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In mathematics, especially in topology, a **stratified space** is a topological space that admits or is equipped with a stratification, a decomposition into subspaces, which are nice in some sense (e.g., smooth or flat^{[1]}).

A basic example is a subset of a smooth manifold that admits a Whitney stratification. But there is also an abstract stratified space such as a Thom–Mather stratified space.

On a stratified space, a constructible sheaf can be defined as a sheaf that is locally constant on each stratum.

Among the several ideals, Grothendieck's *Esquisse d’un programme* considers (or proposes) a stratified space with what he calls the tame topology.

Mather gives the following definition of a stratified space. A *prestratification* on a topological space *X* is a partition of *X* into subsets (called strata) such that (a) each stratum is locally closed, (b) it is locally finite and (c) (axiom of frontier) if two strata *A*, *B* are such that the closure of *A* intersects *B*, then *B* lies in the closure of *A*. A *stratification* on *X* is a rule that assigns to a point *x* in *X* a set germ at *x* of a closed subset of *X* that satisfies the following axiom: for each point *x* in *X*, there exists a neighborhood *U* of *x* and a prestratification of *U* such that for each *y* in *U*, is the set germ at *y* of the stratum of the prestratification on *U* containing *y*.^{[citation needed]}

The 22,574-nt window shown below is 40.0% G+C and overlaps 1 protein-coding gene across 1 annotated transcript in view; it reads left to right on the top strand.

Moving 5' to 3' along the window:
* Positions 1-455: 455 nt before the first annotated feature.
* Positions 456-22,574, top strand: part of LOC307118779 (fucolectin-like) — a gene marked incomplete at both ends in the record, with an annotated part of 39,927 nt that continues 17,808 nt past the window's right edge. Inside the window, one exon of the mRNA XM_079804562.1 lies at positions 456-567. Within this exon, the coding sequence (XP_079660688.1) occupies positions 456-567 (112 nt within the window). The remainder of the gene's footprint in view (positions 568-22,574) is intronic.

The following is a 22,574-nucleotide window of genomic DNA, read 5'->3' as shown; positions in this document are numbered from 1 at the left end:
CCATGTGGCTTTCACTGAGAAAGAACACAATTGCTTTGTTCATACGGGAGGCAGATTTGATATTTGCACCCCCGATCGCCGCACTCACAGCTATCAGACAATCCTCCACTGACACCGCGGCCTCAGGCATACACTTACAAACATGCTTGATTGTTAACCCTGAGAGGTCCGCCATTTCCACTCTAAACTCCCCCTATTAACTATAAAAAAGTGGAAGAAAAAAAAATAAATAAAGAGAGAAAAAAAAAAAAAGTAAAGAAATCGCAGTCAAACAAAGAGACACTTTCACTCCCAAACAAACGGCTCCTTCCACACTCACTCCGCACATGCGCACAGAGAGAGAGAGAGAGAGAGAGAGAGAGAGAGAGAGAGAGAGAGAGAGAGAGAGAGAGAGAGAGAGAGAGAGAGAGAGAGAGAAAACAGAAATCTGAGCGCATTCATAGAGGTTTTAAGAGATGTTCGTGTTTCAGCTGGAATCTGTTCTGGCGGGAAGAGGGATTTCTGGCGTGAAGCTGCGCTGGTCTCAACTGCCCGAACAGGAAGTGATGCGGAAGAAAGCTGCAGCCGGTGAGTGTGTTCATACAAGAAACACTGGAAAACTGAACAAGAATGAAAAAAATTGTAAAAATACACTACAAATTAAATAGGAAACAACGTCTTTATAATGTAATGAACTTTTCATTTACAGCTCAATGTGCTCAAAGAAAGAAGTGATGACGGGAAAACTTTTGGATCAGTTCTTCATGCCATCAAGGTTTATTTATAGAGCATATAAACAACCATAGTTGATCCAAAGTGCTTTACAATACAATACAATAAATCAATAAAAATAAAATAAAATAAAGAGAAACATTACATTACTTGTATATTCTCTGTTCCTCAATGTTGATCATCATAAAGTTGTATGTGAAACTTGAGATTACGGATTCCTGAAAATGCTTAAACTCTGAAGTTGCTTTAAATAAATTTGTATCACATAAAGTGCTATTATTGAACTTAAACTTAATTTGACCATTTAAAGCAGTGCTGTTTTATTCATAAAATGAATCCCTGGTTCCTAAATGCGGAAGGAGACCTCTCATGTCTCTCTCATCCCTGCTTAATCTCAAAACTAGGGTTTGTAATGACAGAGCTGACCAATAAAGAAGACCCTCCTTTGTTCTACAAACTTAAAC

A stratified space is then a topological space equipped with a stratification.^{[citation needed]}

Main article: Pseudomanifold |

In the MacPherson's **stratified pseudomanifolds**; the strata are the differences *X _{i+i}-X_{i}* between sets in the filtration. There is also a local conical condition; there must be an almost smooth atlas where locally each little open set looks like the product of two factors

The changes of charts or cocycles have no conditions in the MacPherson's original context. Pflaum asks them to be smooth, while in the **Thom-Mather** context they must preserve the above decomposition, they have to be smooth in the Euclidean factor and preserve the conical radium.^{[citation needed]}